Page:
BECAUSE they feel unnaturally heavy. It's a status thing. When you hand your card over to the person at the till, you feel important, because your card is metallic, instead of plastic.

Kind of like business cards in American Psycho:


Some people still aspire to behave like that.

Huh. I kind of get that. I guess a depleted uranium CC is close on the horizon?

1. Because they are cool aesthetically

2. Because they appear to be more durable (see thread, unfortunately).

Do they bend? I mean you can bend a plastic card and it will recover. I'm curious what titanium does though.

It probably bends, but I think most of the issue is with the actual finish of the card which seems to be flaking off or discoloring.

Titanium is very elastic.

It's a faux status symbol, much like gold coloured cards used to be until every card was gold. Then came platinum...

I for one am all for Wabi-sabi when it comes to Credit Cards, Cameras or iPods/Phones. The more, the better.

My wallet is leather but the credit card slots have a cloth material.

I better book a Genius Bar appointment to verify it is OK.

It would have been perfect if they made the card out of frosted gorilla glass with maybe a anodized alum rim.

.. and if it maybe had a next-gen tiny little chip thingy that still does something super Apple'y, but over your money instead of .. pics and things ..

Can't be worse than my bank card, thing gets mangled and chewed up by both ATMs and my wallet.

Do Apple make a sleeve for the card? I think there’s a market here for a 29$ sleeve.

Cant you order a free replacement card if you care so much about scuff and marks?


Literally every other card I have gets scuffed and marked in my wallet.

I've had my metal Chase Sapphire card for a few years now and it looks the same as the day I got it. I don't want a card that is designed to look good, but it's not designed to be used. This is just silly.

Don't buy white sneakers. Don't get a white credit card.

We live in such a throw a way culture; blemishes that develop in things we use are seen as gross, instead of the signs of significance, use and love they they should.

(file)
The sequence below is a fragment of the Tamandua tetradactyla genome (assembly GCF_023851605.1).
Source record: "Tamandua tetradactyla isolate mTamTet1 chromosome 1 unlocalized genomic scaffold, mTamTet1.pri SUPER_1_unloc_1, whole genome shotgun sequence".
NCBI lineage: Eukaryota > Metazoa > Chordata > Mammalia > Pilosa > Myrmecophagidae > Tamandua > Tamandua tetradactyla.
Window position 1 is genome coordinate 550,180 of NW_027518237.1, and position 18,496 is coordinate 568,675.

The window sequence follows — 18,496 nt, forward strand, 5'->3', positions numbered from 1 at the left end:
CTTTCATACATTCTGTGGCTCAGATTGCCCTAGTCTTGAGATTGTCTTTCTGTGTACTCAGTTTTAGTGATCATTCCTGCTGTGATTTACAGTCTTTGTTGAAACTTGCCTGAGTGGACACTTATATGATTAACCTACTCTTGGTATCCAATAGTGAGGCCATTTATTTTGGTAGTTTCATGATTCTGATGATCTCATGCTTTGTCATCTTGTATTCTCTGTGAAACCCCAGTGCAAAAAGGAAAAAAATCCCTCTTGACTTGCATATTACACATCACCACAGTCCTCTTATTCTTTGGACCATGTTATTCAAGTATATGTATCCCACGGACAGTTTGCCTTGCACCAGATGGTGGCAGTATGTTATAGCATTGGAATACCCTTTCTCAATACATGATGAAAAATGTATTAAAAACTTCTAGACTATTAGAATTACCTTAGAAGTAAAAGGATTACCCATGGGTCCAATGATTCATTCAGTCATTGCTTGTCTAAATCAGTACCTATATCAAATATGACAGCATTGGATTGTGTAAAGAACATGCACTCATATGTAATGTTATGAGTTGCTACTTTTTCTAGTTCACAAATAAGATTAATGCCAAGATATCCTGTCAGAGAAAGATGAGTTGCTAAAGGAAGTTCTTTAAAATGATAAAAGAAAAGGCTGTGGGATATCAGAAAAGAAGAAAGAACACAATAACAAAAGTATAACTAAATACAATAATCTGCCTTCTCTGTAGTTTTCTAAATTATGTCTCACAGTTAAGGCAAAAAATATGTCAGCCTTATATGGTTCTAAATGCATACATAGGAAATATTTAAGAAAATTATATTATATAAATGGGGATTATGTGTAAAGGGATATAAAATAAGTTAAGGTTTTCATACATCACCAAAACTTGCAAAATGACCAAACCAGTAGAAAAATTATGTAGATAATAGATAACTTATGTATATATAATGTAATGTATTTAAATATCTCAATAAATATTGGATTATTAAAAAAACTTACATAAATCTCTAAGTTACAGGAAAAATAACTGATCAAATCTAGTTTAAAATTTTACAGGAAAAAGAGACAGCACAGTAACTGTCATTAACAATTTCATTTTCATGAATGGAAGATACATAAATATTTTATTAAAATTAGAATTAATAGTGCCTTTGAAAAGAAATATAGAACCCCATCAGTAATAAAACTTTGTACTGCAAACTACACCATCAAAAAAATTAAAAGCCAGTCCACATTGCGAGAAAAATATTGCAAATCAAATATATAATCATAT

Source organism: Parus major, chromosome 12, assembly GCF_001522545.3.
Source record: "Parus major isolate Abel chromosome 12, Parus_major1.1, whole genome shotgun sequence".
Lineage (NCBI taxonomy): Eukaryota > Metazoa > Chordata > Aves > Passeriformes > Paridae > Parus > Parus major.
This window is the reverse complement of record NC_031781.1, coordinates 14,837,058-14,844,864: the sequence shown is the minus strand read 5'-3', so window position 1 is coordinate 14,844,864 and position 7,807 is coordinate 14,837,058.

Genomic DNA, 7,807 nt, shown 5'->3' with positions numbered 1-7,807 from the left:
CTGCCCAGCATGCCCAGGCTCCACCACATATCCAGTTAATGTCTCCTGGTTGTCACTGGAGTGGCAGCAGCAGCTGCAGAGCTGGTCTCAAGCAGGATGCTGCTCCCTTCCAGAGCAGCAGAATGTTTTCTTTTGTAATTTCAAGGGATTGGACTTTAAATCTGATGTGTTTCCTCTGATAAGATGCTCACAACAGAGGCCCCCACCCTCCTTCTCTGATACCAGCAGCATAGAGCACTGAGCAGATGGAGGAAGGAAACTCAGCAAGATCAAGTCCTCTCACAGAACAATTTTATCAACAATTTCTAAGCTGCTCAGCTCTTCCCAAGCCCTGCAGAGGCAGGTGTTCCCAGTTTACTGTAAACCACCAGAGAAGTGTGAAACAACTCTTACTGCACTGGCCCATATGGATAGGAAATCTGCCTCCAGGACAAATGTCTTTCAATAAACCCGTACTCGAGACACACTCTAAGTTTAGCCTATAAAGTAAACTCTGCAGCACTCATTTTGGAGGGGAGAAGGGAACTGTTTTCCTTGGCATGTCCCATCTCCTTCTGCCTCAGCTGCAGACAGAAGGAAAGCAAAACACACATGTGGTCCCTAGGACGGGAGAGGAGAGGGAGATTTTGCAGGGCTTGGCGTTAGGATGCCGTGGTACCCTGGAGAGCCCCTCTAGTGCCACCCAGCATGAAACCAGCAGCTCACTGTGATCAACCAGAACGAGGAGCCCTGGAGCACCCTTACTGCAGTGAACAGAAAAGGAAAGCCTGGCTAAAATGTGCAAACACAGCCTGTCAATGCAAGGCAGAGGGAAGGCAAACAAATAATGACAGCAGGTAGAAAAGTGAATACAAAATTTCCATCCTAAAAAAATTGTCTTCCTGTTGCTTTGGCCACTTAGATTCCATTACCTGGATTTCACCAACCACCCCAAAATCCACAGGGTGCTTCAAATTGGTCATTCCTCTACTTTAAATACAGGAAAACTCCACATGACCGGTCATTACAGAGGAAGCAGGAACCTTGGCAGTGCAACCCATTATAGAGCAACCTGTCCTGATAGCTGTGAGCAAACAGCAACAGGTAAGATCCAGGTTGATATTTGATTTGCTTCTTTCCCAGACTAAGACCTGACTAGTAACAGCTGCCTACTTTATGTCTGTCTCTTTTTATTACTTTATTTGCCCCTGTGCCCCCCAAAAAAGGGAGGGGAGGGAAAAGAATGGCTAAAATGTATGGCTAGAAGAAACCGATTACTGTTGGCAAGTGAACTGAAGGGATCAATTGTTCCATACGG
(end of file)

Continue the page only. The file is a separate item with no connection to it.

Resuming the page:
Unrelated to the OP's Credit Card discussion, but relavent to your comment on throw-away culture...I recently discovered the "Worn Wear tour" from Patagonia (https://www.patagonia.com/worn-wear.html). They have an instagram account with some really beautiful photos of heavily abused/loved garments that have been repaired rather than thrown away (https://www.instagram.com/wornwear/).

Worth looking at as a reminder that your clothes (and other things) tell stories about you. Getting rid of something because it's worn or damaged also gets rid of that story.

They say damaged, but that means cosmetically, I doubt it affects functionality, so yes you should be able to use it as any other card.

I can confirm. I have a metal Amazon Chase Card and it also still looks new after a few years of being stored in a leather wallet.

I mean, it's not designed to be used, really. The entire point of the Apple Card appears to be pushing NFC payments - it's why the physical card is optional, and gets you half the cash-back.

Then what's the point of having a physical card? Why would you give me something that gets damaged by carrying it around to use it? It would be as if a new cell phone would be "permanently discolored" from being in your pocket. If I can't put it in my pocket, then where?!

> Then what's the point of having a physical card?

Backup, and as I noted it's entirely optional.

> It would be as if a new cell phone would be "permanently discolored" from being in your pocket.

Your new cell phone can easily get screen scratches from other stuff in your pocket or jean rivets or whatnot, just like the Apple Card can. There's a brisk business in screen protectors.

> If I can't put it in my pocket, then where?!

You can put it in your pocket. If you're Jony Ive and care about the finish staying pristine, put it in a plastic sleve. If you're a normal person, use it until it's no longer usable, then request a (free!) replacement card.

Sorry, then why make the damn thing out of titanium? If it's purely for backup, give me some tried and true white plastic that's going to look fine after being in my wallet? It's simply silly to say "it's not supposed to be used" but also make it quite possibly the most aesthetically complex mass produced card in history. There is no reason it can't be changed to be more durable.

It's entirely possible the answer there is "because we're sitting on a quarter trillion dollars worth of cash and want to have some fun with this".

It would be fun if it didn't slowly turn into garbage simply from being in your wallet or pocket. A trillion dollar company has the resources to design something equally pretty that doesn't decay from simple exposure to the two things it's likely to be put in.

Sure, but aren't other cards designed for that? I mean, I really have to look to see the marks on my plastic cards. And none of my cards has, as in the Apple card, picked up stains.

It seems like the problem here is Apple's fetish for a pristine, minimal aesthetic not meshing well with the realities of how credit cards get used. And the "please don't use it normally" is a pretty classic tech industry, "No, you're USING IT WRONG". Which I've never understood. I mean, if I'm not making something for actual people to actually use, why would I be trying to sell it to them? I do plenty of just-for-my-own-entertainment coding, but I try not to inflict that on others.

My cards always pick up stains from leather and the foil on the numbers always gets scuffed away.